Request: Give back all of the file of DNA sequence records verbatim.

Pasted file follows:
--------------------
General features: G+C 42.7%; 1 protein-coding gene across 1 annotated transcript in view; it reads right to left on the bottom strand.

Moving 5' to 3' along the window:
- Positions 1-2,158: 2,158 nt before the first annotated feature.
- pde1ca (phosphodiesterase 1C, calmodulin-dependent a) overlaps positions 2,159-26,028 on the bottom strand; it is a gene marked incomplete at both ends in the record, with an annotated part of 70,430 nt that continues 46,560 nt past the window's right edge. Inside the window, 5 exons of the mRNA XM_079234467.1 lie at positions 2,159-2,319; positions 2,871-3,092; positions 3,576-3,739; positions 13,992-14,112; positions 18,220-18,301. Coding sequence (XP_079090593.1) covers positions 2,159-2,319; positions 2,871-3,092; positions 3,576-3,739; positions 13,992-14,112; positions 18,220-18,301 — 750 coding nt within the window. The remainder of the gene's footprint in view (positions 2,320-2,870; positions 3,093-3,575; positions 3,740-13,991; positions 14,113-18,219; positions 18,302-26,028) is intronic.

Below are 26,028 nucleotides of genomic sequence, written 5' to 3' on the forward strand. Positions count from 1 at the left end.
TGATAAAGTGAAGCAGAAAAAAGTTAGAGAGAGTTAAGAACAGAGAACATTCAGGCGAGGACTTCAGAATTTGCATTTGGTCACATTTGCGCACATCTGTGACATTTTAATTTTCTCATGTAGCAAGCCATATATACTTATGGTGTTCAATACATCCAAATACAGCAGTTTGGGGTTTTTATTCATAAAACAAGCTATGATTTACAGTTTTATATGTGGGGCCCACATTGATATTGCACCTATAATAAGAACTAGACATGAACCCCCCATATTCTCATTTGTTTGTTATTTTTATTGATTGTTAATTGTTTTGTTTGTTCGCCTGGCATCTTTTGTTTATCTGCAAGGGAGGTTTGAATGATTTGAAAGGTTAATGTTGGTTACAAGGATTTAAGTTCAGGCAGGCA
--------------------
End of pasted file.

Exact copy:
General features: G+C 42.7%; 1 protein-coding gene across 1 annotated transcript in view; it reads right to left on the bottom strand.

Moving 5' to 3' along the window:
- Positions 1-2,158: 2,158 nt before the first annotated feature.
- pde1ca (phosphodiesterase 1C, calmodulin-dependent a) overlaps positions 2,159-26,028 on the bottom strand; it is a gene marked incomplete at both ends in the record, with an annotated part of 70,430 nt that continues 46,560 nt past the window's right edge. Inside the window, 5 exons of the mRNA XM_079234467.1 lie at positions 2,159-2,319; positions 2,871-3,092; positions 3,576-3,739; positions 13,992-14,112; positions 18,220-18,301. Coding sequence (XP_079090593.1) covers positions 2,159-2,319; positions 2,871-3,092; positions 3,576-3,739; positions 13,992-14,112; positions 18,220-18,301 — 750 coding nt within the window. The remainder of the gene's footprint in view (positions 2,320-2,870; positions 3,093-3,575; positions 3,740-13,991; positions 14,113-18,219; positions 18,302-26,028) is intronic.

Below are 26,028 nucleotides of genomic sequence, written 5' to 3' on the forward strand. Positions count from 1 at the left end.
TGATAAAGTGAAGCAGAAAAAAGTTAGAGAGAGTTAAGAACAGAGAACATTCAGGCGAGGACTTCAGAATTTGCATTTGGTCACATTTGCGCACATCTGTGACATTTTAATTTTCTCATGTAGCAAGCCATATATACTTATGGTGTTCAATACATCCAAATACAGCAGTTTGGGGTTTTTATTCATAAAACAAGCTATGATTTACAGTTTTATATGTGGGGCCCACATTGATATTGCACCTATAATAAGAACTAGACATGAACCCCCCATATTCTCATTTGTTTGTTATTTTTATTGATTGTTAATTGTTTTGTTTGTTCGCCTGGCATCTTTTGTTTATCTGCAAGGGAGGTTTGAATGATTTGAAAGGTTAATGTTGGTTACAAGGATTTAAGTTCAGGCAGGCA